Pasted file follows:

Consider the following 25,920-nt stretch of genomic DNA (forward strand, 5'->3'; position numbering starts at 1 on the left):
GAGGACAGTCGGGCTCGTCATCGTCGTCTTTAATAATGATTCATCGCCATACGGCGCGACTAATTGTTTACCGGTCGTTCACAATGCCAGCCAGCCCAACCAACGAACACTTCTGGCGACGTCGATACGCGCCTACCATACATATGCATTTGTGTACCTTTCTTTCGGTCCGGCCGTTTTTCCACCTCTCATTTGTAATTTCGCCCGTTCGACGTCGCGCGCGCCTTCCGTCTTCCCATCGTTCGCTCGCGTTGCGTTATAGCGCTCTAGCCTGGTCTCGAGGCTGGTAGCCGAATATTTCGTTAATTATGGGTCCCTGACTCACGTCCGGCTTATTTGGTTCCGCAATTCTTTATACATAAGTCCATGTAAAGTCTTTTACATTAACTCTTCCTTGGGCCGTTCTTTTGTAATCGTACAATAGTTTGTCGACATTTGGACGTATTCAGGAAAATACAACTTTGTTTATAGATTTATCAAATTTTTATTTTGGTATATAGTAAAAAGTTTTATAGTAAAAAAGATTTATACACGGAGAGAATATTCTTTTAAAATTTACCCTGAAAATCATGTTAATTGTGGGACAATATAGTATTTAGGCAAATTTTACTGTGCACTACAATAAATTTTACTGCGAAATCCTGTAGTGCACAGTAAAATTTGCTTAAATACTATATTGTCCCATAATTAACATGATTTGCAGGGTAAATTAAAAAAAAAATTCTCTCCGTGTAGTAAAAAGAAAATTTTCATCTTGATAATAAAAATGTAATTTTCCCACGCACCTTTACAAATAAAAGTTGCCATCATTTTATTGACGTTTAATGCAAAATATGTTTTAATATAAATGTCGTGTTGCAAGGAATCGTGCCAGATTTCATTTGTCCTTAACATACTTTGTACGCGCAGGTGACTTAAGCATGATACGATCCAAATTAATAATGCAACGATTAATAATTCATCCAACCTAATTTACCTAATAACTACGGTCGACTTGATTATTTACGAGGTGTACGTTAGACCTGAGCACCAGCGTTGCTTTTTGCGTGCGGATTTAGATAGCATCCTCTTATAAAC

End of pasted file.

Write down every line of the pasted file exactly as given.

Consider the following 25,920-nt stretch of genomic DNA (forward strand, 5'->3'; position numbering starts at 1 on the left):
GAGGACAGTCGGGCTCGTCATCGTCGTCTTTAATAATGATTCATCGCCATACGGCGCGACTAATTGTTTACCGGTCGTTCACAATGCCAGCCAGCCCAACCAACGAACACTTCTGGCGACGTCGATACGCGCCTACCATACATATGCATTTGTGTACCTTTCTTTCGGTCCGGCCGTTTTTCCACCTCTCATTTGTAATTTCGCCCGTTCGACGTCGCGCGCGCCTTCCGTCTTCCCATCGTTCGCTCGCGTTGCGTTATAGCGCTCTAGCCTGGTCTCGAGGCTGGTAGCCGAATATTTCGTTAATTATGGGTCCCTGACTCACGTCCGGCTTATTTGGTTCCGCAATTCTTTATACATAAGTCCATGTAAAGTCTTTTACATTAACTCTTCCTTGGGCCGTTCTTTTGTAATCGTACAATAGTTTGTCGACATTTGGACGTATTCAGGAAAATACAACTTTGTTTATAGATTTATCAAATTTTTATTTTGGTATATAGTAAAAAGTTTTATAGTAAAAAAGATTTATACACGGAGAGAATATTCTTTTAAAATTTACCCTGAAAATCATGTTAATTGTGGGACAATATAGTATTTAGGCAAATTTTACTGTGCACTACAATAAATTTTACTGCGAAATCCTGTAGTGCACAGTAAAATTTGCTTAAATACTATATTGTCCCATAATTAACATGATTTGCAGGGTAAATTAAAAAAAAAATTCTCTCCGTGTAGTAAAAAGAAAATTTTCATCTTGATAATAAAAATGTAATTTTCCCACGCACCTTTACAAATAAAAGTTGCCATCATTTTATTGACGTTTAATGCAAAATATGTTTTAATATAAATGTCGTGTTGCAAGGAATCGTGCCAGATTTCATTTGTCCTTAACATACTTTGTACGCGCAGGTGACTTAAGCATGATACGATCCAAATTAATAATGCAACGATTAATAATTCATCCAACCTAATTTACCTAATAACTACGGTCGACTTGATTATTTACGAGGTGTACGTTAGACCTGAGCACCAGCGTTGCTTTTTGCGTGCGGATTTAGATAGCATCCTCTTATAAAC